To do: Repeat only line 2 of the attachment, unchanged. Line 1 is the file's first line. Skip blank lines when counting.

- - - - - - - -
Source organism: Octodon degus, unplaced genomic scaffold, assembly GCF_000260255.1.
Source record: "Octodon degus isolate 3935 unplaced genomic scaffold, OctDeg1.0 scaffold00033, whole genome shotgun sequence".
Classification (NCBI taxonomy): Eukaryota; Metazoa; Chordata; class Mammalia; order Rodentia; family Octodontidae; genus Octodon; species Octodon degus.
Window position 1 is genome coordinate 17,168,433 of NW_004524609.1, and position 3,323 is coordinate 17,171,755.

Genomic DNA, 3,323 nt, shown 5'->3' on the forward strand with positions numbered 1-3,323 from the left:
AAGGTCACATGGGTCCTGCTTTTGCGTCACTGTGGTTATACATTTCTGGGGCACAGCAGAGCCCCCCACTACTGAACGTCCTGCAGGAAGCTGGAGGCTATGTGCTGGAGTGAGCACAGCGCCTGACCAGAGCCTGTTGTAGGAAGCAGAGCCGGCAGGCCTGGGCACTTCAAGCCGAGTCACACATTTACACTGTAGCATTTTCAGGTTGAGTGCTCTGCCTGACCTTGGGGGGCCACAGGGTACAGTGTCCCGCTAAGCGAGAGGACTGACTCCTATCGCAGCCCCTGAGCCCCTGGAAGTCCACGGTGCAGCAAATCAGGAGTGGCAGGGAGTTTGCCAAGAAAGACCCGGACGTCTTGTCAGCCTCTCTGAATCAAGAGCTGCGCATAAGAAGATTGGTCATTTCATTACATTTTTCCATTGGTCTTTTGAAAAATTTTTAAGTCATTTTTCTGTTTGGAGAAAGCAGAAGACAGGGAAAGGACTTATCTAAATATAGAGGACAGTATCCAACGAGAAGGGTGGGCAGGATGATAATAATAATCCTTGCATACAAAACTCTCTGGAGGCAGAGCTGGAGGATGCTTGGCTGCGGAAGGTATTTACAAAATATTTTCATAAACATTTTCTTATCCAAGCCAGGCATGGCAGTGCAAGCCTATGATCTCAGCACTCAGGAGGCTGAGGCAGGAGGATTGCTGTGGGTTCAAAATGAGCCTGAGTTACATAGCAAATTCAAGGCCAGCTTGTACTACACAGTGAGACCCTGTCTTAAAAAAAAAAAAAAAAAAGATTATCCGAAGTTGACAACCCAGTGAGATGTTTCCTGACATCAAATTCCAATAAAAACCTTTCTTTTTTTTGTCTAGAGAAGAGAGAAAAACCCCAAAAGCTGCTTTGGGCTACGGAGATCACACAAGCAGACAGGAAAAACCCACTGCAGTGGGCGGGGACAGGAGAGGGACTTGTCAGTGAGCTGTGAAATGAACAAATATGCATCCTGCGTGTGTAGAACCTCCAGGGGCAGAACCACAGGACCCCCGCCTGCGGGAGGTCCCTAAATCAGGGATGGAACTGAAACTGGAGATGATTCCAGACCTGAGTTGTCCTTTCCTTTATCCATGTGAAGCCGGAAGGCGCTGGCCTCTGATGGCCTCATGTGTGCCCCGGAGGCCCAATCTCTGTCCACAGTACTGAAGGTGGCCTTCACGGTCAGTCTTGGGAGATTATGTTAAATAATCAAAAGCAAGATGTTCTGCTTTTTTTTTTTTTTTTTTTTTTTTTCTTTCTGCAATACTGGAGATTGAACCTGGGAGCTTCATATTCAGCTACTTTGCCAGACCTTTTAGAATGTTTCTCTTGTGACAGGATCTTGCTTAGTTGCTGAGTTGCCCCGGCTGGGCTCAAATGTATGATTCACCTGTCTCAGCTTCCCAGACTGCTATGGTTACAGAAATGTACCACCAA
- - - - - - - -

Source record: "Octodon degus isolate 3935 unplaced genomic scaffold, OctDeg1.0 scaffold00033, whole genome shotgun sequence".